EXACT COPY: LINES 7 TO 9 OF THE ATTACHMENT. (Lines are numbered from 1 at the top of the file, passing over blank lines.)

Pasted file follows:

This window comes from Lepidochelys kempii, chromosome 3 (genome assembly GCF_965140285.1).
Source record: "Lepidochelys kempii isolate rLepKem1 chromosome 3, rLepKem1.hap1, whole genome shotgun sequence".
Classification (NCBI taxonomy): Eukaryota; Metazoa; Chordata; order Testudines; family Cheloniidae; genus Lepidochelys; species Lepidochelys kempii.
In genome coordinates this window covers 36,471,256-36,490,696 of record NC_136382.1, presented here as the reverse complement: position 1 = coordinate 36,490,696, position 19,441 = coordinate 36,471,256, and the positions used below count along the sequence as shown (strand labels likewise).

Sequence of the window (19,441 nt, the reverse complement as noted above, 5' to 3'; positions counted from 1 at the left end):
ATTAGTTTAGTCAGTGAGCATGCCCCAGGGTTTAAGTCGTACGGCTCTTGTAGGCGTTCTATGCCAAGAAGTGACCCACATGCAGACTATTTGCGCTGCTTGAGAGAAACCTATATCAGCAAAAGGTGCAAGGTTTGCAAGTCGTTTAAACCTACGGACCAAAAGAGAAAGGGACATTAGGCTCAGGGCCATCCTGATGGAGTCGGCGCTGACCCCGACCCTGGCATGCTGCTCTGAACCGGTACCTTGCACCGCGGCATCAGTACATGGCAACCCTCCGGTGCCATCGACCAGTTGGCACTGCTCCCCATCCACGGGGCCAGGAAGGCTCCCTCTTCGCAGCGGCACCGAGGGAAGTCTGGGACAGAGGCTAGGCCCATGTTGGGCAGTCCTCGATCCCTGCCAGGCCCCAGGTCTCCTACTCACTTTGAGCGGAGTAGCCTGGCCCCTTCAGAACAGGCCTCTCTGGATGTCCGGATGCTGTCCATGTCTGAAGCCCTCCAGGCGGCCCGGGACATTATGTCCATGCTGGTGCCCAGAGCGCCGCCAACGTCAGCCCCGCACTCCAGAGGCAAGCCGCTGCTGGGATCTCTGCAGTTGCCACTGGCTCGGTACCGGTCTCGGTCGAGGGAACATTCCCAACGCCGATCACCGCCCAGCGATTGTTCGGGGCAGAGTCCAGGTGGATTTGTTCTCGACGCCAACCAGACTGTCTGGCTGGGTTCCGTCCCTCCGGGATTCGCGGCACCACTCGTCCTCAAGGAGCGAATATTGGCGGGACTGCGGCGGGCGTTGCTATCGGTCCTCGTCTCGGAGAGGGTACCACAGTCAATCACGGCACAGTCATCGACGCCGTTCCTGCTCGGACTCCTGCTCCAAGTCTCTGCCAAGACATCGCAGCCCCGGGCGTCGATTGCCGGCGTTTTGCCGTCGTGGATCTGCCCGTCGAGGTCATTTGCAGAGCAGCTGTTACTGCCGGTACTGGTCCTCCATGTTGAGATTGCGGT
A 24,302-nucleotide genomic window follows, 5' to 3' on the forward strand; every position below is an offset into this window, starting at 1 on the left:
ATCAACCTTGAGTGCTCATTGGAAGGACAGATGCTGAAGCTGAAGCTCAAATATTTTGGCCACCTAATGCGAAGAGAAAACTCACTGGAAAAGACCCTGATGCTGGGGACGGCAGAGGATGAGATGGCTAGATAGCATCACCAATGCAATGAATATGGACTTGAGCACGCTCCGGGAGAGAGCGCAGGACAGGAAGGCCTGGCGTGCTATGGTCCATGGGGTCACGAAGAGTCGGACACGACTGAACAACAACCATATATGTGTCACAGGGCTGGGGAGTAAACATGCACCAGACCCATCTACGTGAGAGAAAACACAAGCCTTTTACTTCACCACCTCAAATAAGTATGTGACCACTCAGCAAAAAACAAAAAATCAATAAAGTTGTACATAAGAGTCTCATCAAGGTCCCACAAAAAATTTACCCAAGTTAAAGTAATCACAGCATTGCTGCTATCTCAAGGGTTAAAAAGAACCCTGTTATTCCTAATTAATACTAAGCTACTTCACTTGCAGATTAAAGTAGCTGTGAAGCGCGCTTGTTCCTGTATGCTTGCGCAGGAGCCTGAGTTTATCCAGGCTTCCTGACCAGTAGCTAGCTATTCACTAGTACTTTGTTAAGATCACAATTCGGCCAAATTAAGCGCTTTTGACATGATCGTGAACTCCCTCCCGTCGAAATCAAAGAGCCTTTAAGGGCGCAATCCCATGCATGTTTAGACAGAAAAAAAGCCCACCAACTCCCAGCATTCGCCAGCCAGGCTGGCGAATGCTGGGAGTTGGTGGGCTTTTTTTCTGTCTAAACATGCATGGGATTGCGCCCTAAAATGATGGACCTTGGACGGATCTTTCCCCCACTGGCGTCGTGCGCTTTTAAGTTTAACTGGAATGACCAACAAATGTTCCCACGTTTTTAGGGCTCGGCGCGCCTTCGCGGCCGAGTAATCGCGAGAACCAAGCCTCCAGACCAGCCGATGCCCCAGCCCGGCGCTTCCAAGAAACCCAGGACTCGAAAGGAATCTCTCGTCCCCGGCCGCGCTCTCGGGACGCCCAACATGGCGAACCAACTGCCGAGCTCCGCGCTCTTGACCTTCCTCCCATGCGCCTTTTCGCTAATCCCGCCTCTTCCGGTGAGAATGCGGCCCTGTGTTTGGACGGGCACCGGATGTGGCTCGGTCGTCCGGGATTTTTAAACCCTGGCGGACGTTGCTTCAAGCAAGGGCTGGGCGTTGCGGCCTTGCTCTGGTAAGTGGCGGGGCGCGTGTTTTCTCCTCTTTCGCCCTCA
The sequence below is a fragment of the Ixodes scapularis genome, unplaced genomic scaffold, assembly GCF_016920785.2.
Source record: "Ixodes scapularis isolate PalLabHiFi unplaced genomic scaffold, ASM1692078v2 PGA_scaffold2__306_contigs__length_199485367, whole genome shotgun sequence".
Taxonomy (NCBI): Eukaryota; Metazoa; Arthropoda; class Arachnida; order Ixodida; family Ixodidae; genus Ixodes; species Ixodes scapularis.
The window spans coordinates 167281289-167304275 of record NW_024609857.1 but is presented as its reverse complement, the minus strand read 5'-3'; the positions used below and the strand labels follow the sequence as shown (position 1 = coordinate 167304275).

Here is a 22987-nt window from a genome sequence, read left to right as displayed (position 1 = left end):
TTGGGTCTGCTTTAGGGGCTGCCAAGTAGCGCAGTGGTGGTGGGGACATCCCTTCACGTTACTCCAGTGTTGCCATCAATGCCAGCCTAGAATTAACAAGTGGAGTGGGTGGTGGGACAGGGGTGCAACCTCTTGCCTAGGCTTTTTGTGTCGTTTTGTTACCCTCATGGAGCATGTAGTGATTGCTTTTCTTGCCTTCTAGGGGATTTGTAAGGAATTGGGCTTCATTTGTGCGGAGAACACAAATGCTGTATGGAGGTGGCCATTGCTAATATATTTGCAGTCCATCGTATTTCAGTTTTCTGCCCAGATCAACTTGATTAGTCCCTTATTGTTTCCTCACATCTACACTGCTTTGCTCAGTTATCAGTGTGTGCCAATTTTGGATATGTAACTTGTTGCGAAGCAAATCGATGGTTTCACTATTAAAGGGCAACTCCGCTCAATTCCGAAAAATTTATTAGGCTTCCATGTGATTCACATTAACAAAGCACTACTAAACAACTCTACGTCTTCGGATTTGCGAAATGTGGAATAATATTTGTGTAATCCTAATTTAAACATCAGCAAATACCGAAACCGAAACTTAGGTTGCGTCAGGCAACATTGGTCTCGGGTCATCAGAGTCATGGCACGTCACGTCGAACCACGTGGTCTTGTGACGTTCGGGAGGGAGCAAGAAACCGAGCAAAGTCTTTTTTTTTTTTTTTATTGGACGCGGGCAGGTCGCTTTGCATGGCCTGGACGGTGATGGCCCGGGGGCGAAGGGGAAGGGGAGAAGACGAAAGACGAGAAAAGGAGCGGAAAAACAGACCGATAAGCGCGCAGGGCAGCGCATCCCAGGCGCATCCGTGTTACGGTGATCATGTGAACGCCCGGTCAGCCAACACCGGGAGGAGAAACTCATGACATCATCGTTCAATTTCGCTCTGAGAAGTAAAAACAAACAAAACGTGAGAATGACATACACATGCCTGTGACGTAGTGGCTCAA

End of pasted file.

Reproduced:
A 24,302-nucleotide genomic window follows, 5' to 3' on the forward strand; every position below is an offset into this window, starting at 1 on the left:
ATCAACCTTGAGTGCTCATTGGAAGGACAGATGCTGAAGCTGAAGCTCAAATATTTTGGCCACCTAATGCGAAGAGAAAACTCACTGGAAAAGACCCTGATGCTGGGGACGGCAGAGGATGAGATGGCTAGATAGCATCACCAATGCAATGAATATGGACTTGAGCACGCTCCGGGAGAGAGCGCAGGACAGGAAGGCCTGGCGTGCTATGGTCCATGGGGTCACGAAGAGTCGGACACGACTGAACAACAACCATATATGTGTCACAGGGCTGGGGAGTAAACATGCACCAGACCCATCTACGTGAGAGAAAACACAAGCCTTTTACTTCACCACCTCAAATAAGTATGTGACCACTCAGCAAAAAACAAAAAATCAATAAAGTTGTACATAAGAGTCTCATCAAGGTCCCACAAAAAATTTACCCAAGTTAAAGTAATCACAGCATTGCTGCTATCTCAAGGGTTAAAAAGAACCCTGTTATTCCTAATTAATACTAAGCTACTTCACTTGCAGATTAAAGTAGCTGTGAAGCGCGCTTGTTCCTGTATGCTTGCGCAGGAGCCTGAGTTTATCCAGGCTTCCTGACCAGTAGCTAGCTATTCACTAGTACTTTGTTAAGATCACAATTCGGCCAAATTAAGCGCTTTTGACATGATCGTGAACTCCCTCCCGTCGAAATCAAAGAGCCTTTAAGGGCGCAATCCCATGCATGTTTAGACAGAAAAAAAGCCCACCAACTCCCAGCATTCGCCAGCCAGGCTGGCGAATGCTGGGAGTTGGTGGGCTTTTTTTCTGTCTAAACATGCATGGGATTGCGCCCTAAAATGATGGACCTTGGACGGATCTTTCCCCCACTGGCGTCGTGCGCTTTTAAGTTTAACTGGAATGACCAACAAATGTTCCCACGTTTTTAGGGCTCGGCGCGCCTTCGCGGCCGAGTAATCGCGAGAACCAAGCCTCCAGACCAGCCGATGCCCCAGCCCGGCGCTTCCAAGAAACCCAGGACTCGAAAGGAATCTCTCGTCCCCGGCCGCGCTCTCGGGACGCCCAACATGGCGAACCAACTGCCGAGCTCCGCGCTCTTGACCTTCCTCCCATGCGCCTTTTCGCTAATCCCGCCTCTTCCGGTGAGAATGCGGCCCTGTGTTTGGACGGGCACCGGATGTGGCTCGGTCGTCCGGGATTTTTAAACCCTGGCGGACGTTGCTTCAAGCAAGGGCTGGGCGTTGCGGCCTTGCTCTGGTAAGTGGCGGGGCGCGTGTTTTCTCCTCTTTCGCCCTCA
The sequence below is a fragment of the Ixodes scapularis genome, unplaced genomic scaffold, assembly GCF_016920785.2.